When David did go down to the battle, Goliath held him in contempt. A ruddy lad with a staff !! Goliath seems to have noticed David’s staff but gave a complete miss to his slingshot. A fatal oversight.

;א שמואל יז׃מג ׃ ויאמר הפלשתי אל- דוד, הכלב אנכי, כי- אתה בא- אלי במקלות ויקלל הפלשתי ,את -דוד ,באלהיו

1 Samuel 17:43: The Philistine said to David, “Am I a dog, that you come upon me with sticks ?” And the Philistine cursed David by his god.

The scripture mentions an exchange of words. This was another oversight by Goliath. He did not know that he was facing an ace marksman with a .44, the talking allowed David to mark out Goliath, calculating probable trajectories. Goliath’s overconfidence aided David to have a definite bead on the weakest spot i.e. the exposed forehead. He had five smooth stones aka five bullets. Goliath’s armour was not without chinks. The bigger you are the more of a target you will be to your opponent and Goliath was huge. Both the opponents moved in for the battle, the .44 Magnum was loaded up swiftly, it’s aim honed by years of experience. Bam !! Goliath came down as a derailed express train. Even if David had missed the first shot, he could in all probability swiftly reload and fire at pre-selected spots on the huge target. Goliath definitely could not move faster than lions or even bears. He was a sitting duck.

In retrospect the outcome was always in favour of David. El-Israel was training him through the tough years as a shepherd in the harsh environment of Judah. When the time was ripe the weapon was unleashed on the Philistines. The more potent weapon was not the heavily armoured giant but the ruddy lad with a honed .44 Magnum or the slingshot. Its the typical way in which El-Elyon always rubs in human pride, by rearing an innocuous unknown, as a very potent weapon and then unleashing it on human pride and arrogance. Just look at Moses, Gideon, Samson and of course the tiny Semitic nation of Israel itself, all chosen to glorify His Mighty Name.

Lesson: There is no chance of winning against El-Israel, He will beat the world hands down. Kapish ?



ᴳᵒˡ1 Samuel 17:4, there is an intense debate on the ‘actuals’ of Goliath with many arguing that he was more like 7 feet and the estimates go all the way up to 9+ feet. In my view giants would be far over 7 feet, else they would just be very tall men.


Featured Image by : Osmar Schindler (1869-1927), Public domain, via Wikimedia Commons

Aramaic in the Old and New Testament

Winding down deeper into the Scriptural ancient scripts trail, one discovers so much more. It often seems like diving deeper and deeper into a bottomless ocean. There is so much knowledge and spirituality to be gained, I often wonder, as to how did I miss making this pleasant journey earlier in my life? It’s happening now all thanks to a microscopic bug labelled Covid. Ironic.

If you have read the previous ancient scripts trail post, then you know that Hebrew is the script for the Tanakh/Old Testament (OT) and Koine Greek for the New Testament (NT). However, it now emerges that considerable portions of the scripture text are written in Aramaic. Well, its just about 1% of the OT, but then that is about 250 verses, and a few of them in the NT too. ( The Gospel of Mark, chapter 5, verse 41 has the Aramaic “Talitha Kumi” or “Little girl, arise” also used as the featured image of this post. )

The Aramaic language was the official language of various empires that attacked and subjugated the Northern and Southern Kingdoms of Israel and Judahʳᵉᶠ. Not surprising then that the books of Daniel and Ezra carry many chapters in Imperial Aramaic*, the lingua franca of the Babylonianᴺᵉᵇᵘ and the Achaemenidᶜʸʳ empires.

I was able to code in Imperial Aramaic to my system, for the pleasure of the interested readers. It has a Unicode block allotted to it, . Daniel chapter 2 verse 4 kicks off the Aramaic portion and it ends with chapter 7. The script reads from right to left.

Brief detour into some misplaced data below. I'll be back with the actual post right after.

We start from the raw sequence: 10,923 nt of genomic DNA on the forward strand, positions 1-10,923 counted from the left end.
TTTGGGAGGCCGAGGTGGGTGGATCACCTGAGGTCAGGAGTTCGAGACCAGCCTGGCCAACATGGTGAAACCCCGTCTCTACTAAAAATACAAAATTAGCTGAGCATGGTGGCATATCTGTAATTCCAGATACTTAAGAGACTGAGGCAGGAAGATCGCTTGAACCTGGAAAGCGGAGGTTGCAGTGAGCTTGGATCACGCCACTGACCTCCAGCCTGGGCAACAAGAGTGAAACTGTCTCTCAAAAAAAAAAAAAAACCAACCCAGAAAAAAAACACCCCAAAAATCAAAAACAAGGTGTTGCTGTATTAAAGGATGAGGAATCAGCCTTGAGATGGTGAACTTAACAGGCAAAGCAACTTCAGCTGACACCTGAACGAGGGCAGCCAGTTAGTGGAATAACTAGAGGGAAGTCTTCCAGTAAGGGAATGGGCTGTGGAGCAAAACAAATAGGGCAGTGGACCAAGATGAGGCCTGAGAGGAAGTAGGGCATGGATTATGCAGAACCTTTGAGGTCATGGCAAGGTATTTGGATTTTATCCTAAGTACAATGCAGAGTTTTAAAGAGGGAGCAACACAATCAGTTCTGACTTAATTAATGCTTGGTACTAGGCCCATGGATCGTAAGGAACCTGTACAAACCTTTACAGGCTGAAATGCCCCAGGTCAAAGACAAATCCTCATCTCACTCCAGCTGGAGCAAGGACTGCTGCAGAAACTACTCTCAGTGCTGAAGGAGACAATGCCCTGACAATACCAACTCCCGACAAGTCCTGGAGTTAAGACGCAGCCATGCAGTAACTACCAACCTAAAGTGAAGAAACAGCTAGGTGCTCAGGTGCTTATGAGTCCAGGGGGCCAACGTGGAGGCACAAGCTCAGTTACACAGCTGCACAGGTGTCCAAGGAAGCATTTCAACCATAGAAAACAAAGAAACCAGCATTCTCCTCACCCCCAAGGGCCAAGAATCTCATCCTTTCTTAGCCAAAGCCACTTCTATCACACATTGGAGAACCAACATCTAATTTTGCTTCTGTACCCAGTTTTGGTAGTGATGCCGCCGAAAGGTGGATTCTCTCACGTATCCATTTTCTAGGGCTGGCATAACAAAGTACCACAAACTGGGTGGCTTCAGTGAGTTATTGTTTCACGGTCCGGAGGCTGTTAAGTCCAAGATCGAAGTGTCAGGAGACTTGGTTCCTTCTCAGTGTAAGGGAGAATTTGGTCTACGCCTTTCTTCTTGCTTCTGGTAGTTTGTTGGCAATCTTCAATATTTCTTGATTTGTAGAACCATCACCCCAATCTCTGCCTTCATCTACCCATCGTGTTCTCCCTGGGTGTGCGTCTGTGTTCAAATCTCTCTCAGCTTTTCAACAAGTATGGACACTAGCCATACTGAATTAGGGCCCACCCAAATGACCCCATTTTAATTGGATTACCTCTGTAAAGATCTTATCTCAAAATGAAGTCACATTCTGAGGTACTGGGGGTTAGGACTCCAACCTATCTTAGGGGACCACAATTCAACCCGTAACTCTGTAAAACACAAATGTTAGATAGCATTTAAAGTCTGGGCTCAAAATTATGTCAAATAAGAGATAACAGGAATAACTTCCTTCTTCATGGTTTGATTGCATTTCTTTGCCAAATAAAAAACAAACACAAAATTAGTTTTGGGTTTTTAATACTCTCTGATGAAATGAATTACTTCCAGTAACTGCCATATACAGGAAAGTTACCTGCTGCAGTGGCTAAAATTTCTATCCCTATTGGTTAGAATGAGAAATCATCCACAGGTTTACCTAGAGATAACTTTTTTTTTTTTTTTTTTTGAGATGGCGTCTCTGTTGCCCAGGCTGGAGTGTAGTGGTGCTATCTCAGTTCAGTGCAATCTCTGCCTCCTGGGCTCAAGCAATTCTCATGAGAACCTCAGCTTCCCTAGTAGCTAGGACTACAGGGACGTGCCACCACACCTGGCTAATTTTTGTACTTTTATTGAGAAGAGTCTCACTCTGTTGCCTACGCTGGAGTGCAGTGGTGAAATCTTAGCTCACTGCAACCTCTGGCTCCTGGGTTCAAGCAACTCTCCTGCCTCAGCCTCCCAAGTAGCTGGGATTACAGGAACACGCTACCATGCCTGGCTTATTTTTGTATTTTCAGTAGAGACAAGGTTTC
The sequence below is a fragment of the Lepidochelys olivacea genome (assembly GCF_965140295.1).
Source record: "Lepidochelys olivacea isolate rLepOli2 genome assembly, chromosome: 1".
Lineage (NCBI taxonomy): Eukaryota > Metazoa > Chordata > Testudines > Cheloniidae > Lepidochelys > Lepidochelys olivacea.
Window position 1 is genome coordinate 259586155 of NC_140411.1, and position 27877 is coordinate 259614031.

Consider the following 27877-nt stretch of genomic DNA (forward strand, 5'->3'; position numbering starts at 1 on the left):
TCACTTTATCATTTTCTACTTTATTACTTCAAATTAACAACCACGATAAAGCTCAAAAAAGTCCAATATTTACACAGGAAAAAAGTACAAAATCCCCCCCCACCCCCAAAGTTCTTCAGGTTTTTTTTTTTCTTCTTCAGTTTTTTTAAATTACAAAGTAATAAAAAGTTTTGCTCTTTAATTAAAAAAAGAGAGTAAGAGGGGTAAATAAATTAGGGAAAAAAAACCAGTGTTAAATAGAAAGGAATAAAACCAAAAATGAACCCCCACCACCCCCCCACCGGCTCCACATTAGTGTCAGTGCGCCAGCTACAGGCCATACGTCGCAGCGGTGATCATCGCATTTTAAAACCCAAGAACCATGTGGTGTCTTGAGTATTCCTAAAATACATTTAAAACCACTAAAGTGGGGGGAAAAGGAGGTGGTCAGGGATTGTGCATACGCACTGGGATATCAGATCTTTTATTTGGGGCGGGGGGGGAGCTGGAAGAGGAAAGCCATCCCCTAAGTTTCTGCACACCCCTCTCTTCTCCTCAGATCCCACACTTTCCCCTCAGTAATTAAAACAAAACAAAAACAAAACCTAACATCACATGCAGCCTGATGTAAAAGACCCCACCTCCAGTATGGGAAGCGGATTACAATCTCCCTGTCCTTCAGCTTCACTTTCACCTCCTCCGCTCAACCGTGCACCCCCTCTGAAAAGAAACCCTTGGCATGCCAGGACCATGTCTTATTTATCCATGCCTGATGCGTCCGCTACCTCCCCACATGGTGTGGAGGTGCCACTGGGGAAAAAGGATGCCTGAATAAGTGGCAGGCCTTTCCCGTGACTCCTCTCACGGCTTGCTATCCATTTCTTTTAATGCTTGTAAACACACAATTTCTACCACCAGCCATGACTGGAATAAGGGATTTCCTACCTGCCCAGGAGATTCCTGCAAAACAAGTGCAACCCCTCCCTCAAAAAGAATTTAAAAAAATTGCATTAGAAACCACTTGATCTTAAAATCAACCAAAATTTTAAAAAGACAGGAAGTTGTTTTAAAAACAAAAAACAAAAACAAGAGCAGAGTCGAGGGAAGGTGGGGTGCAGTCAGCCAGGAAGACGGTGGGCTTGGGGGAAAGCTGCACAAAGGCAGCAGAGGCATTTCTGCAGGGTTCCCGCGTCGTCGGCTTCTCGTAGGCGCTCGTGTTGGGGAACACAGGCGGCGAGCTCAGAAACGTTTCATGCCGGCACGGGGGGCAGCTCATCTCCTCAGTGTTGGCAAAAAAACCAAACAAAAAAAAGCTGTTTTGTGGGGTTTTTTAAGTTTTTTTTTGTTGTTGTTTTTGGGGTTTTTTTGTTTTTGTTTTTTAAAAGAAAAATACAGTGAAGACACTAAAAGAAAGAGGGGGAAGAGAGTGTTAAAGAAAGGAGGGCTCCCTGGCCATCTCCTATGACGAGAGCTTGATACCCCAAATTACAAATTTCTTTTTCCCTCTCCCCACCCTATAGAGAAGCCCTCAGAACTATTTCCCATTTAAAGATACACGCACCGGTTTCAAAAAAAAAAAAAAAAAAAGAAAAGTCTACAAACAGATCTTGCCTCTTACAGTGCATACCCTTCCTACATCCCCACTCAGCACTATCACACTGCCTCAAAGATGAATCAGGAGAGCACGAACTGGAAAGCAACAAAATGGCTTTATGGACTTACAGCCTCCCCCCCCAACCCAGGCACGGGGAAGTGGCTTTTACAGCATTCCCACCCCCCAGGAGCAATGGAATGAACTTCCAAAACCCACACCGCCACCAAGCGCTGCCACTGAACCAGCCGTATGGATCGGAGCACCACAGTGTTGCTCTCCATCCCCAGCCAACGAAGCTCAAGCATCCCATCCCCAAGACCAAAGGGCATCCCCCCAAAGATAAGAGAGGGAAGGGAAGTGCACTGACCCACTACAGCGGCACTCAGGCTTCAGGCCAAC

Daniel 2:4 — Then the Chaldeans spoke to the King in Aramaic – “O King, live forever! Tell the dream to your servants, we will give the interpretation.”

דניאל ב.ד — וידברו הכשדים למלך, ארמית: מלכא לעלמין חיי — אמר חלמא לעבדך ופשרא נחוא

𐡃𐡍𐡉𐡀𐡋 — 𐡅𐡉𐡃𐡁𐡓𐡅 𐡄𐡊𐡔𐡃𐡉𐡌 𐡋𐡌𐡋𐡊 𐡀𐡓𐡌𐡉𐡕 𐡌𐡋𐡊𐡀 𐡋𐡏𐡋𐡌𐡉𐡍 𐡇𐡉𐡉 — 𐡀𐡌𐡓 𐡇𐡋𐡌𐡀 𐡅𐡐𐡔𐡓𐡀 𐡍𐡇𐡅𐡀

Above, you can see the English, then Hebrew and lastly in bold italics, the Imperial Aramaic text. It almost takes me back to the time when Daniel must have stood before an enraged emperor i.e. Nebuchadnezzar, who wanted to tear apart all the magicians, soothsayers and wise men of his kingdom. He wanted them to tell him what his dream was and to interpret his dream. The slaughter was about to begin as no one was willing to do so. That is until Daniel stepped in. Living in faith was never easy.

The NT has far fewer Aramaic portions. The older Imperial Aramaic script had changed to a form closely resembling the Syriac-Aramaicᴾᵉˢʰ script. (The script reads from right to left and has its own Unicode block, allowing me to code it in my system.) It is an established fact that Aramaic was the common language in Israel, during the time of Christ. The Gospel of Mark, chapter 15 verse 34 has Aramaic in it.

Mark 15:34 — At the ninth hour, Jesus cried in a loud voice – “Eloi Eloi lema sabachtani” which is translated as “My God, My God why have you forsaken me?”

ܐܠܝ ܐܠܝ ܠܡܢܐ ܫܒܩܬܢܝ

Aramaic in bold italics, above. The Syriac Peshitta NT puts it as ‘Eil Eil Lmana Shwaqthani’. I have rendered it as ‘Eli Eli Lmana Sabaqthani’ᴱˡᶦ, more in line with the traditional rendering. Some of the bystanders of the crucifixion, heard His cry, and misunderstood it as a call to Elijah. ‘Eli’ rhymes partly with ‘Elia’, Aramaic for Elijah.

The Aramaic script fills an important void as far as my understanding of the Scripture goes. It brings into focus the times of Jewish captivity and exile in Babylon and then other empires, then on to the Messiah and His Ministry. The language and the script continued to be used widely in the Middle-East till the 7th century AD. Thereafter, it managed to survive through the centuries in parts of Syria, Turkey, Iraq, Israel and India. Currently, it is the liturgical language of the Syriac Orthodox church.

That’s all from me.

Please do check out the references below if you are interested in digging deeper into Aramaic.


ʳᵉᶠ History of ancient Israel and Judah

* Imperial Aramaic

ᴺᵉᵇᵘ Babylonian Kingdom

ᶜʸʳ Achaemenid Empire

ᴾᵉˢʰ Syriac-Aramaic Unicode Peshitta — The Syriac NT

‘ᴱˡᶦ The cry of the Messiah on the Cross — ‘Eli’ translates to ‘My God’, ‘El’ for God and the ‘i’ suffix denotes the genitive case ‘My’; ‘sebaq’ means to forsake, in Aramaic.